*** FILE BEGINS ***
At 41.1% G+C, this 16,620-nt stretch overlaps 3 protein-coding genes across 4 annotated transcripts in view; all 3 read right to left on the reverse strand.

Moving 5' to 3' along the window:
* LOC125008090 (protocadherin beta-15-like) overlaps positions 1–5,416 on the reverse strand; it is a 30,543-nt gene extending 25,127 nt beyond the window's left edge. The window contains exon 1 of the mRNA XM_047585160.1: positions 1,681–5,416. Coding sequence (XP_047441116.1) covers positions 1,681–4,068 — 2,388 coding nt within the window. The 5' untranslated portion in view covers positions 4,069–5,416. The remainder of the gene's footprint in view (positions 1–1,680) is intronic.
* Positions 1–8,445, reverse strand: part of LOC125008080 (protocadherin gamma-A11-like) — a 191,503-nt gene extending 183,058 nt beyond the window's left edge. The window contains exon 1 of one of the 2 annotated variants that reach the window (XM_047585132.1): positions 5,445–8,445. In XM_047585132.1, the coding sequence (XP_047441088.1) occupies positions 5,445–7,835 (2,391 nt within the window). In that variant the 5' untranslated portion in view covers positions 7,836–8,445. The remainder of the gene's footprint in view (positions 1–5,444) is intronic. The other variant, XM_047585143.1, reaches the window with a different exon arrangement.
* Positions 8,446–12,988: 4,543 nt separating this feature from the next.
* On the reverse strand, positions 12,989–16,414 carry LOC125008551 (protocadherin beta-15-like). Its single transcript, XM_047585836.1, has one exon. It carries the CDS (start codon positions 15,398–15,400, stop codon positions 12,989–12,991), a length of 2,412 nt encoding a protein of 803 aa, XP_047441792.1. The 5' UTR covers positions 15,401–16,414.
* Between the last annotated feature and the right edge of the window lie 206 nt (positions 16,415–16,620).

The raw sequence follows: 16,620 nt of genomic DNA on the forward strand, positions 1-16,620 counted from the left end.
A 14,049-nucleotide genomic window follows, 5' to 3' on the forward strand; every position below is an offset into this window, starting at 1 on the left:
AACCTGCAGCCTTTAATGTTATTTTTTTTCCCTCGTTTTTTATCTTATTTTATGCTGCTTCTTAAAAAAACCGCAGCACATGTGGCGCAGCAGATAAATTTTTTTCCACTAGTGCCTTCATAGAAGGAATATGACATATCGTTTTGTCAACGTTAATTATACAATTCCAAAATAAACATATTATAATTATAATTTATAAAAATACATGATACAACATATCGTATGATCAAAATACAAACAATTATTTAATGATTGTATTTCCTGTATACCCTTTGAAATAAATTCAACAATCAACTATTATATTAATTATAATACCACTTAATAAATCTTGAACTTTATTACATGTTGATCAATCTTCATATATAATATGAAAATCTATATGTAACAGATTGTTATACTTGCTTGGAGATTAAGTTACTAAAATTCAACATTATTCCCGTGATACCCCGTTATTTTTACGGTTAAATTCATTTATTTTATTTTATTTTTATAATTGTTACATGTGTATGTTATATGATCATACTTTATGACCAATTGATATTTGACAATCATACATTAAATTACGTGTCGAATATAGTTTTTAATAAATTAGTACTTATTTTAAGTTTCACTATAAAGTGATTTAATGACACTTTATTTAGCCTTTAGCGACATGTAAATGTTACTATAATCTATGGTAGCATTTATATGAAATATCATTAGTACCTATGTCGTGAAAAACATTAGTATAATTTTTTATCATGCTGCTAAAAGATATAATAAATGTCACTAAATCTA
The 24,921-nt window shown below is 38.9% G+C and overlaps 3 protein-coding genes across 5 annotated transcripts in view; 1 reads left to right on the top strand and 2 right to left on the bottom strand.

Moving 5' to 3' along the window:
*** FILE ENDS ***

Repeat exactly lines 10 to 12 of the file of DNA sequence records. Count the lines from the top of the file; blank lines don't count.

AACCTGCAGCCTTTAATGTTATTTTTTTTCCCTCGTTTTTTATCTTATTTTATGCTGCTTCTTAAAAAAACCGCAGCACATGTGGCGCAGCAGATAAATTTTTTTCCACTAGTGCCTTCATAGAAGGAATATGACATATCGTTTTGTCAACGTTAATTATACAATTCCAAAATAAACATATTATAATTATAATTTATAAAAATACATGATACAACATATCGTATGATCAAAATACAAACAATTATTTAATGATTGTATTTCCTGTATACCCTTTGAAATAAATTCAACAATCAACTATTATATTAATTATAATACCACTTAATAAATCTTGAACTTTATTACATGTTGATCAATCTTCATATATAATATGAAAATCTATATGTAACAGATTGTTATACTTGCTTGGAGATTAAGTTACTAAAATTCAACATTATTCCCGTGATACCCCGTTATTTTTACGGTTAAATTCATTTATTTTATTTTATTTTTATAATTGTTACATGTGTATGTTATATGATCATACTTTATGACCAATTGATATTTGACAATCATACATTAAATTACGTGTCGAATATAGTTTTTAATAAATTAGTACTTATTTTAAGTTTCACTATAAAGTGATTTAATGACACTTTATTTAGCCTTTAGCGACATGTAAATGTTACTATAATCTATGGTAGCATTTATATGAAATATCATTAGTACCTATGTCGTGAAAAACATTAGTATAATTTTTTATCATGCTGCTAAAAGATATAATAAATGTCACTAAATCTA
The 24,921-nt window shown below is 38.9% G+C and overlaps 3 protein-coding genes across 5 annotated transcripts in view; 1 reads left to right on the top strand and 2 right to left on the bottom strand.

Moving 5' to 3' along the window: